Improve Your Investing Decisions By Ignoring Short-Term Predictions

Believing in the illusion of control, or the ability to forecast the future, can cause overconfidence in investors and harm to your portfolio.

Spyros Makridakis lives in Athens, Greece, a javelin’s throw from where the famous Oracle of Delphi forecast the future for ancient Greeks. Centuries have passed, but Makridakis says we still crave “experts who will take away all uncertainty about the future.”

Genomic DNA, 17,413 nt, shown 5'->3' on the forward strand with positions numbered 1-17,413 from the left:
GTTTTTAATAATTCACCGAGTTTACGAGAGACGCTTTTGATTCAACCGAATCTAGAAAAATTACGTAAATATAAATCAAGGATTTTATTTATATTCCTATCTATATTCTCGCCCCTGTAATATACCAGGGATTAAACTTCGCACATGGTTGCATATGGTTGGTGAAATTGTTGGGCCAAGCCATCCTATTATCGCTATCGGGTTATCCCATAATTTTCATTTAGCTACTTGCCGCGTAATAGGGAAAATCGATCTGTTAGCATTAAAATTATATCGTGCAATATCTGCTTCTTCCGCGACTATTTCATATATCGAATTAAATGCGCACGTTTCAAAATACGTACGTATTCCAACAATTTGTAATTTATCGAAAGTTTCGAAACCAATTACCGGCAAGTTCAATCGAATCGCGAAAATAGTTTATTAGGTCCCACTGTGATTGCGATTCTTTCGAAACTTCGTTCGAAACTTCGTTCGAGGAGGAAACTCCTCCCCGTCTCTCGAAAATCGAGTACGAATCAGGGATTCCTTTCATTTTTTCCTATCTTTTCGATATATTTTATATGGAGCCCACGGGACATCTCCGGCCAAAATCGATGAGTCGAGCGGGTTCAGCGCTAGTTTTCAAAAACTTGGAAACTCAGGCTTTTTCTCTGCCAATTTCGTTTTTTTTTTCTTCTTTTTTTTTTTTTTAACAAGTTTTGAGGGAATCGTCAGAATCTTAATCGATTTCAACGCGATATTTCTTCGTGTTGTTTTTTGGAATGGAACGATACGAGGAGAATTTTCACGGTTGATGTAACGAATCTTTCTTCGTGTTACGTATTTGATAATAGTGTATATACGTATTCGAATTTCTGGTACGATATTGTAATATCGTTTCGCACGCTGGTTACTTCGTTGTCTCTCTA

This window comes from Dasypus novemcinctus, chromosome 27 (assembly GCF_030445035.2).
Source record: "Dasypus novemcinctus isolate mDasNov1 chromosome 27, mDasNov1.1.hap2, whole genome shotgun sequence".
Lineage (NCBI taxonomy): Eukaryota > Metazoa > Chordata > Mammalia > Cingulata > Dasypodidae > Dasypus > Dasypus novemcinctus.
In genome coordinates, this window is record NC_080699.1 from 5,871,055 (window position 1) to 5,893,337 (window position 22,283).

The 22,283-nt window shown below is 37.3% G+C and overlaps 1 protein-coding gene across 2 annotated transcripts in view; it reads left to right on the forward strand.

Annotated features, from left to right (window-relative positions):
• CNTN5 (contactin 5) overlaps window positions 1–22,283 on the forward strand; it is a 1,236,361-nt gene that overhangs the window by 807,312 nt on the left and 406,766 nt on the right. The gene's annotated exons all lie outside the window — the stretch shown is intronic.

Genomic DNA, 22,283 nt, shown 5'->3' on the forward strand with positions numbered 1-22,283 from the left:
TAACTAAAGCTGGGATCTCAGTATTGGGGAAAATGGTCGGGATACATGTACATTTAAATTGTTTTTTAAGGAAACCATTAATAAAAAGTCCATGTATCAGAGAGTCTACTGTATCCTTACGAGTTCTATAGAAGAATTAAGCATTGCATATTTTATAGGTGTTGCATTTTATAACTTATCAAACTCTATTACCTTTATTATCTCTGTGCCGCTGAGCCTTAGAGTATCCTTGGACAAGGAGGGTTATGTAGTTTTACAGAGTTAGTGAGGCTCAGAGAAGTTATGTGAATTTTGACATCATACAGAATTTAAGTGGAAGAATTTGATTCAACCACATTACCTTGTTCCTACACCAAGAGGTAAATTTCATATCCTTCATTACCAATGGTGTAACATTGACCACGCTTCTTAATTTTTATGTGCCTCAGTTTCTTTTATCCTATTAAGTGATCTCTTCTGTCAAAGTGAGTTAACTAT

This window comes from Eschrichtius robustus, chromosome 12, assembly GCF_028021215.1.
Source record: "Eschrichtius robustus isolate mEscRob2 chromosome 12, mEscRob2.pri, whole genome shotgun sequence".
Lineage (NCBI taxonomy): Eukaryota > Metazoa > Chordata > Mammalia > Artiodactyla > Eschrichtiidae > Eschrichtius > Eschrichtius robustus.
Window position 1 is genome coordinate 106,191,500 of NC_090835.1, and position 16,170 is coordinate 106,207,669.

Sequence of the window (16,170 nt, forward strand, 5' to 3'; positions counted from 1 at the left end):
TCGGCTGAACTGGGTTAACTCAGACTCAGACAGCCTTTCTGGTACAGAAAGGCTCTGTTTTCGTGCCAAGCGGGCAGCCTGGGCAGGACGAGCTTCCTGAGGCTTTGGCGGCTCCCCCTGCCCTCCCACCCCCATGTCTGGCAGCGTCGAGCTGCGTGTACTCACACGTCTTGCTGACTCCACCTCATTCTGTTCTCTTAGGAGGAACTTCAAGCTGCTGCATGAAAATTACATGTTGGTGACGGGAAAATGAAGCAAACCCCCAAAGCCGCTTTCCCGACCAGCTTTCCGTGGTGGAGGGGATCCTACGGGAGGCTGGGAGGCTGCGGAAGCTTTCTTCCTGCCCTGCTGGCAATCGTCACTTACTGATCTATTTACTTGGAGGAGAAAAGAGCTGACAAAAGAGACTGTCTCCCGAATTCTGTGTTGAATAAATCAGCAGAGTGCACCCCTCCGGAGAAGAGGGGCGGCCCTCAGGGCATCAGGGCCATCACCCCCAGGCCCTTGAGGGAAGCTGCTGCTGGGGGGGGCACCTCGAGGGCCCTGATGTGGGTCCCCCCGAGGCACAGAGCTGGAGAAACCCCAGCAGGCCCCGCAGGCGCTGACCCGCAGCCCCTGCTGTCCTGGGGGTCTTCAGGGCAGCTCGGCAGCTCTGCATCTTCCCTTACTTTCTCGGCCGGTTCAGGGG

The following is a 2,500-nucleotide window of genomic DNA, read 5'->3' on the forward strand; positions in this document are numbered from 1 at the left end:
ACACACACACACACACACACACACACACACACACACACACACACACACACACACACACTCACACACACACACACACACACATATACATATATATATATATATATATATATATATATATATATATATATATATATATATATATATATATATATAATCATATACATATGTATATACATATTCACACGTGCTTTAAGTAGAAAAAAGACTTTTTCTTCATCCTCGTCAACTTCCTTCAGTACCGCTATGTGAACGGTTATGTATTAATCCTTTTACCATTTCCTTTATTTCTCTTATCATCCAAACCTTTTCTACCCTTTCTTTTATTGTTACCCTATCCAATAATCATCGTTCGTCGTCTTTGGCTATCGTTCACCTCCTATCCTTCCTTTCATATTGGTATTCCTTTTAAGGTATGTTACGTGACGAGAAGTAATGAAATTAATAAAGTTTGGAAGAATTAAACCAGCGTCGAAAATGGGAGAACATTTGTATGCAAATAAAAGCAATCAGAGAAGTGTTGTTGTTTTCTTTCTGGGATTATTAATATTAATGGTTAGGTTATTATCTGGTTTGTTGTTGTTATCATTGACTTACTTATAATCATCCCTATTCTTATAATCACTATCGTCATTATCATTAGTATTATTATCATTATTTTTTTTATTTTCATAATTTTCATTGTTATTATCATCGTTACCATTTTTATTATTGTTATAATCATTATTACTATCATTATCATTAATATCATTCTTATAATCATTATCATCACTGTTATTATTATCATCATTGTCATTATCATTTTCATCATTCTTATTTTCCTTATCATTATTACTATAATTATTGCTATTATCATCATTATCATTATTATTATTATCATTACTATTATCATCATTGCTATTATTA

In fact, the desire to predict and control our universe is a hard-wired human need, according to many psychologists. Makridakis, professor of decision sciences at Insead, an international graduate business school and research institution, points to what psychologists call the illusion of control -- a faith that the people we trust and the things we do will “somehow give us the ability to control the future.” Unfortunately, he says, our faith is usually misplaced, and that gets us into trouble -- especially with our investments.

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Bob Frick
Senior Editor, Kiplinger's Personal Finance